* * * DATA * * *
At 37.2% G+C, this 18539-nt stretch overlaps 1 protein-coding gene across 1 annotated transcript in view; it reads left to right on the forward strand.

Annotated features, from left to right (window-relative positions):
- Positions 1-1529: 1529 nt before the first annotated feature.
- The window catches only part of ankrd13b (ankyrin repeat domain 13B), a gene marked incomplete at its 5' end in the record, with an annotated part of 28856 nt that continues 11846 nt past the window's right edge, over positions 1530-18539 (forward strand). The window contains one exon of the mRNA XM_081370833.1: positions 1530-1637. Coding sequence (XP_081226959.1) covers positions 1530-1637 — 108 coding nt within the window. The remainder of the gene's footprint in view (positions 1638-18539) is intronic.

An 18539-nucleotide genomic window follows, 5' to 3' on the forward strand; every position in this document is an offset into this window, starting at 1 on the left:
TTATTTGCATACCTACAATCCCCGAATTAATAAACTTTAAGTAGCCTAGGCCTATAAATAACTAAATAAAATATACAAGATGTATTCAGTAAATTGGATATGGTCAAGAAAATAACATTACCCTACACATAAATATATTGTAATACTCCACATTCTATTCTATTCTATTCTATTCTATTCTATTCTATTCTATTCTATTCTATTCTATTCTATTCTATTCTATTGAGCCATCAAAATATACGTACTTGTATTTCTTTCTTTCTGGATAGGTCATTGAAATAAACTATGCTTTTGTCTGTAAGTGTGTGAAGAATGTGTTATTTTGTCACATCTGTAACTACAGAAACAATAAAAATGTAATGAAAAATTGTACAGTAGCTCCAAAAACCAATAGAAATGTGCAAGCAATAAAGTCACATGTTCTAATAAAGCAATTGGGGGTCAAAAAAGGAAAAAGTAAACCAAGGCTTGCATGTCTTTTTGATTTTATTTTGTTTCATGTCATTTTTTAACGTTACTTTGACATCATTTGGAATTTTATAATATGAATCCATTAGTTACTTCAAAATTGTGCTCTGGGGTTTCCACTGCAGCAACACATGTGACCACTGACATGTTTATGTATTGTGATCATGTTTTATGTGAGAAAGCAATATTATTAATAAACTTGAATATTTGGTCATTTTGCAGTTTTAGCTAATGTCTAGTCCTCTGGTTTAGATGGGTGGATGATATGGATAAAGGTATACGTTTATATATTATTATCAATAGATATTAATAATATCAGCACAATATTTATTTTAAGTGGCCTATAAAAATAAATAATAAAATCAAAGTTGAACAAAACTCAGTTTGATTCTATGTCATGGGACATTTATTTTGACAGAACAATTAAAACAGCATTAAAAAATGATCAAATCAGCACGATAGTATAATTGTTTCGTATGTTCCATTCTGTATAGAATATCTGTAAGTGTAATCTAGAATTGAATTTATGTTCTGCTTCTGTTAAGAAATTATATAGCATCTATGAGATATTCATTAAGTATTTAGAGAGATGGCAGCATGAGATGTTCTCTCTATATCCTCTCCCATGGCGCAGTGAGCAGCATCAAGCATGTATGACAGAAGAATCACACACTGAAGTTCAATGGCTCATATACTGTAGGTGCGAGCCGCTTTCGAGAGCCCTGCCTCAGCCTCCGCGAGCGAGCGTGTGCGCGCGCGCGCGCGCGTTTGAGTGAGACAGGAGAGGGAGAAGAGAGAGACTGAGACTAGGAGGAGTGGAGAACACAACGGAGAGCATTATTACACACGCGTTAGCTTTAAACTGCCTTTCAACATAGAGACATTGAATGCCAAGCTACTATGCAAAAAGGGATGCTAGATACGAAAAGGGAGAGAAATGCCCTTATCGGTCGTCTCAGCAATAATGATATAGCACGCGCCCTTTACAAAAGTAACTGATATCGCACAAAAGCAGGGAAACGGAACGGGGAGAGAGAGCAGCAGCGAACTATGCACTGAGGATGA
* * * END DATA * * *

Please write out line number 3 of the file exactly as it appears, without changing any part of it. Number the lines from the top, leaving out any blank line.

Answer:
- Positions 1-1529: 1529 nt before the first annotated feature.